Thanet company helping to detect contraband smuggled into prisons and supplying equipment to minimise environmental damage

The BatteRay, which automatically sorts household batteries into different containers according to their internal chemistry

Amongst other security and test equipment based on X-ray technology LINEV Systems UK Ltd, a high-tech company  in Ramsgate, supplies X-ray Body Scanners to various prison services around the world.

These are used to screen prisoners to detect contraband being carried internally.

One of the prison services using the LINEV equipment is the UK Ministry of Justice which has just announced that, over the last three years, more than 48,000 attempts to smuggle contraband into prisons have been detected by the Transmission X-ray Body Scanners.

Contraband found included drugs, mobile phones and sharps – all of which pose  risks to the security and safety within the prison.

LINEV account manager Chris Howard said: “It is often forgotten that a Pay-As-You-Go mobile -prisoners do not use monthly accounts on illegal phones – is useless without a topped-up SIM card: the detection ability of the LINEV Systems Body Scanners is so good it allows the detection of replacement SIM cards as well as the original phones.”

Prison Governors have called the LINEV Body Scanners ‘game changers in the fight against contraband being smuggled into prisons.’

While LINEV is proud of the contribution it is making in the fight against contraband in prisons, it is also proud that another of its products – the BatteRay – is having a significant effect on reducing society impact on the environment.

Many people still throw batteries in the household waste when they are flat. There are two problems with this: first they contaminate the environment (a single AA battery can contaminate 10 sq m of soil with heavy metals) and, secondly, this means we have to extract new heavy metals for replacement batteries: a process that is expensive and damaging to the environment when compared to recycling the old battery to reuse the internal chemicals.

LINEV MD Rob Keeler, said: “Most batteries end up in landfills instead of being recycled or disposed of properly. The danger lies in the fact that these batteries contain toxic chemicals that are absorbed by the soil. Once they leak into the surrounding areas, that’s where the deleterious effects take place.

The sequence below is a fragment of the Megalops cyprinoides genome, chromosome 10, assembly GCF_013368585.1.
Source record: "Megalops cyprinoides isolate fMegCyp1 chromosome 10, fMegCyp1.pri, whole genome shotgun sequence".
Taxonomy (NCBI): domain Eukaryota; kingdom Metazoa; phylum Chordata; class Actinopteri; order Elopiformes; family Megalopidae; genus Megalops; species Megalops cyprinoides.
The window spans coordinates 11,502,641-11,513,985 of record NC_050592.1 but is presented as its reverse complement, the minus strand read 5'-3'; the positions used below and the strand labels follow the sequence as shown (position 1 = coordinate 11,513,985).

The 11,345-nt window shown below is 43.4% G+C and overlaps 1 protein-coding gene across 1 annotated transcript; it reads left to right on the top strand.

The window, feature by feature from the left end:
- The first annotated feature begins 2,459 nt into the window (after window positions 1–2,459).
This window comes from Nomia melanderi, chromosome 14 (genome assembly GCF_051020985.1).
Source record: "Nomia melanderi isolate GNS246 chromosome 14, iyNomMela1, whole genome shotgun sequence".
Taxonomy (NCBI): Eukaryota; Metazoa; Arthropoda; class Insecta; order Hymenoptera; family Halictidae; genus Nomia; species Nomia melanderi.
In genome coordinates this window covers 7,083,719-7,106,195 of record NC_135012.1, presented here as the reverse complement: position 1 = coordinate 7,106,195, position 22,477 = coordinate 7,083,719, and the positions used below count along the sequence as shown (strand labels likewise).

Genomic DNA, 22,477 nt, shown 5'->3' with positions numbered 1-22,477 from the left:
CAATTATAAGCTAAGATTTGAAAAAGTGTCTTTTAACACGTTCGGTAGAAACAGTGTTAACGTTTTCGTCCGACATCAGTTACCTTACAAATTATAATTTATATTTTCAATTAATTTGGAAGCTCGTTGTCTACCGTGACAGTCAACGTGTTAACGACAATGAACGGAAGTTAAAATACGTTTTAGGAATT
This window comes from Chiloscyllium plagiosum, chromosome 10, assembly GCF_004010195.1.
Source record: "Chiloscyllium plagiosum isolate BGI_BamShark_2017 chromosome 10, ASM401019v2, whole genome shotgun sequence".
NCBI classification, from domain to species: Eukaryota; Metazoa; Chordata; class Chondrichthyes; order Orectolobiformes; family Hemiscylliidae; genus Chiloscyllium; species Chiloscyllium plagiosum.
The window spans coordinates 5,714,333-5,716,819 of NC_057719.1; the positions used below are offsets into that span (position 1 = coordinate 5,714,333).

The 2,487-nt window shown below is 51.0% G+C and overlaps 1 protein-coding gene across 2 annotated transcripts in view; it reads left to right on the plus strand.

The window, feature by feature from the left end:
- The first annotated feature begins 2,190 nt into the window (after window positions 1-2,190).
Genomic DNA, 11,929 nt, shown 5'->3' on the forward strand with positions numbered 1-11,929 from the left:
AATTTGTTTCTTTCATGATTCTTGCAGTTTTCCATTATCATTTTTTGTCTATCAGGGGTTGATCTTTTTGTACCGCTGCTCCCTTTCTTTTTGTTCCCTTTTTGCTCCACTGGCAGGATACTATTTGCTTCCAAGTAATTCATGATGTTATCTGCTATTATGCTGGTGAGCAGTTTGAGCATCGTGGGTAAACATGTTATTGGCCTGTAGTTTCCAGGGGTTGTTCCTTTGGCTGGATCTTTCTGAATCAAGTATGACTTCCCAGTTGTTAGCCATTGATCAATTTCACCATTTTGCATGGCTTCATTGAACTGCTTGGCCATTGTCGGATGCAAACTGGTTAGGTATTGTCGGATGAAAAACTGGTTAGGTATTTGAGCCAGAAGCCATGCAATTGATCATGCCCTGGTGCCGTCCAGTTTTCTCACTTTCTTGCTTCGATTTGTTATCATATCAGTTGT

“ You may not be convinced a tiny AAA battery is detrimental to the environment but once you know how many of these things are being produced every year – and how many end up in landfills – you’ll definitely change your mind.”

LINEV Systems has released the BatteRay, which automatically sorts household batteries into different containers according to their internal chemistry, with an accuracy of over 99.6%. This is essential to allow the batteries to be reprocessed to extract the key heavy metals within them efficiently. The process is different amongst the types of battery technologies.

Many recycling companies around the world, including in the UK, have already purchased and installed the BatteRay with several stating that it is a quantum step forward in battery recycling. Discussions are underway with many other customers and organisations and LINEV Systems is confident the BatteRay will continue to sell in significant numbers in the future and do its bit for the environment.

LINEV Systems has already grown significantly, predominately by local recruitment in Thanet, since opening the facility and has plans to continue steady growth over the next few years.

It now provides business development, sales, engineering and support functions and is undertaking science research into the next generation of its products in line with its stated aim of following the “Path to Scientific Truth”.

If you would like further information on LINEV Systems UK visit

1 Comment

  1. X-Ray’s were once considered dangerous if taken frequently, is this no longer the case? Also, Ramsgate ASDA has a battery recycling box, I don’t about other supermarkets.

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